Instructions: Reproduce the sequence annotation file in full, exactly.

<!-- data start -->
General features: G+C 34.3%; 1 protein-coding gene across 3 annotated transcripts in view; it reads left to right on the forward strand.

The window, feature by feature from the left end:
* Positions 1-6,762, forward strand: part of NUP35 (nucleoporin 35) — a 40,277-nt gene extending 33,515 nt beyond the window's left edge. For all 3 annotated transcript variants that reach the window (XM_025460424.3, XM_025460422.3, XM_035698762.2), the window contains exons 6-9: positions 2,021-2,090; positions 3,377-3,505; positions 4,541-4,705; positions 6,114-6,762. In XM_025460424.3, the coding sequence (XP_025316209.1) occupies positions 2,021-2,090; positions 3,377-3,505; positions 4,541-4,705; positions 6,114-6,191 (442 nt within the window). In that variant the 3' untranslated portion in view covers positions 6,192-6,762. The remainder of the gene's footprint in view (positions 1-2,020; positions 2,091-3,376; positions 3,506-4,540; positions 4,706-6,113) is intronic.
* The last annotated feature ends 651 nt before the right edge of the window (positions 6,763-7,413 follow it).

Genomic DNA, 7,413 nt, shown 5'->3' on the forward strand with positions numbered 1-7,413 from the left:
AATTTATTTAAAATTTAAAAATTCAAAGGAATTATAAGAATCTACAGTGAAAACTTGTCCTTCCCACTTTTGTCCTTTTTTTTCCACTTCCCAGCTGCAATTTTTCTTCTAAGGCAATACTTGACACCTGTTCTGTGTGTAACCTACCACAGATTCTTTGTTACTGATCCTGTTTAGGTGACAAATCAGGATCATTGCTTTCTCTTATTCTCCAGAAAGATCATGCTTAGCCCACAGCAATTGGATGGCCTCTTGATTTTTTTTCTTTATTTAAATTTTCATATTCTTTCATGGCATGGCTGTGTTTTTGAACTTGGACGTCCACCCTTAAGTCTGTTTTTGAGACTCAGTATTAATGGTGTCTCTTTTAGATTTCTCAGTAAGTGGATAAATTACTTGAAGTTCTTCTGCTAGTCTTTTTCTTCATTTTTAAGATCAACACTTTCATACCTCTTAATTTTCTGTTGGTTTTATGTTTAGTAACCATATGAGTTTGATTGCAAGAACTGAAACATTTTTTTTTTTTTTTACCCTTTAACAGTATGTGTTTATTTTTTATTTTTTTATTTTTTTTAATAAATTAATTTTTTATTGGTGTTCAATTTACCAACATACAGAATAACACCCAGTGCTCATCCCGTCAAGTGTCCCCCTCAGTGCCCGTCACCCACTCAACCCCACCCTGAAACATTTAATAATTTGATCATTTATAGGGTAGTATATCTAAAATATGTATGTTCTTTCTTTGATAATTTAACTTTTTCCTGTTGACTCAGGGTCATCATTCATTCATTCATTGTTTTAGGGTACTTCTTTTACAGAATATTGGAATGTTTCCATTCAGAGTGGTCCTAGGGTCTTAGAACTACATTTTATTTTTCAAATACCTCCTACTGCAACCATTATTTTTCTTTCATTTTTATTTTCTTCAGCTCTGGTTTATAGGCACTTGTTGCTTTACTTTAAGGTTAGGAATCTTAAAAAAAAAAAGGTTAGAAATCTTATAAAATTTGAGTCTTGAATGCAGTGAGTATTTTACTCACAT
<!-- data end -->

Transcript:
General features: G+C 34.3%; 1 protein-coding gene across 3 annotated transcripts in view; it reads left to right on the forward strand.

The window, feature by feature from the left end:
* Positions 1-6,762, forward strand: part of NUP35 (nucleoporin 35) — a 40,277-nt gene extending 33,515 nt beyond the window's left edge. For all 3 annotated transcript variants that reach the window (XM_025460424.3, XM_025460422.3, XM_035698762.2), the window contains exons 6-9: positions 2,021-2,090; positions 3,377-3,505; positions 4,541-4,705; positions 6,114-6,762. In XM_025460424.3, the coding sequence (XP_025316209.1) occupies positions 2,021-2,090; positions 3,377-3,505; positions 4,541-4,705; positions 6,114-6,191 (442 nt within the window). In that variant the 3' untranslated portion in view covers positions 6,192-6,762. The remainder of the gene's footprint in view (positions 1-2,020; positions 2,091-3,376; positions 3,506-4,540; positions 4,706-6,113) is intronic.
* The last annotated feature ends 651 nt before the right edge of the window (positions 6,763-7,413 follow it).

Genomic DNA, 7,413 nt, shown 5'->3' on the forward strand with positions numbered 1-7,413 from the left:
AATTTATTTAAAATTTAAAAATTCAAAGGAATTATAAGAATCTACAGTGAAAACTTGTCCTTCCCACTTTTGTCCTTTTTTTTCCACTTCCCAGCTGCAATTTTTCTTCTAAGGCAATACTTGACACCTGTTCTGTGTGTAACCTACCACAGATTCTTTGTTACTGATCCTGTTTAGGTGACAAATCAGGATCATTGCTTTCTCTTATTCTCCAGAAAGATCATGCTTAGCCCACAGCAATTGGATGGCCTCTTGATTTTTTTTCTTTATTTAAATTTTCATATTCTTTCATGGCATGGCTGTGTTTTTGAACTTGGACGTCCACCCTTAAGTCTGTTTTTGAGACTCAGTATTAATGGTGTCTCTTTTAGATTTCTCAGTAAGTGGATAAATTACTTGAAGTTCTTCTGCTAGTCTTTTTCTTCATTTTTAAGATCAACACTTTCATACCTCTTAATTTTCTGTTGGTTTTATGTTTAGTAACCATATGAGTTTGATTGCAAGAACTGAAACATTTTTTTTTTTTTTTACCCTTTAACAGTATGTGTTTATTTTTTATTTTTTTATTTTTTTTAATAAATTAATTTTTTATTGGTGTTCAATTTACCAACATACAGAATAACACCCAGTGCTCATCCCGTCAAGTGTCCCCCTCAGTGCCCGTCACCCACTCAACCCCACCCTGAAACATTTAATAATTTGATCATTTATAGGGTAGTATATCTAAAATATGTATGTTCTTTCTTTGATAATTTAACTTTTTCCTGTTGACTCAGGGTCATCATTCATTCATTCATTGTTTTAGGGTACTTCTTTTACAGAATATTGGAATGTTTCCATTCAGAGTGGTCCTAGGGTCTTAGAACTACATTTTATTTTTCAAATACCTCCTACTGCAACCATTATTTTTCTTTCATTTTTATTTTCTTCAGCTCTGGTTTATAGGCACTTGTTGCTTTACTTTAAGGTTAGGAATCTTAAAAAAAAAAAGGTTAGAAATCTTATAAAATTTGAGTCTTGAATGCAGTGAGTATTTTACTCACAT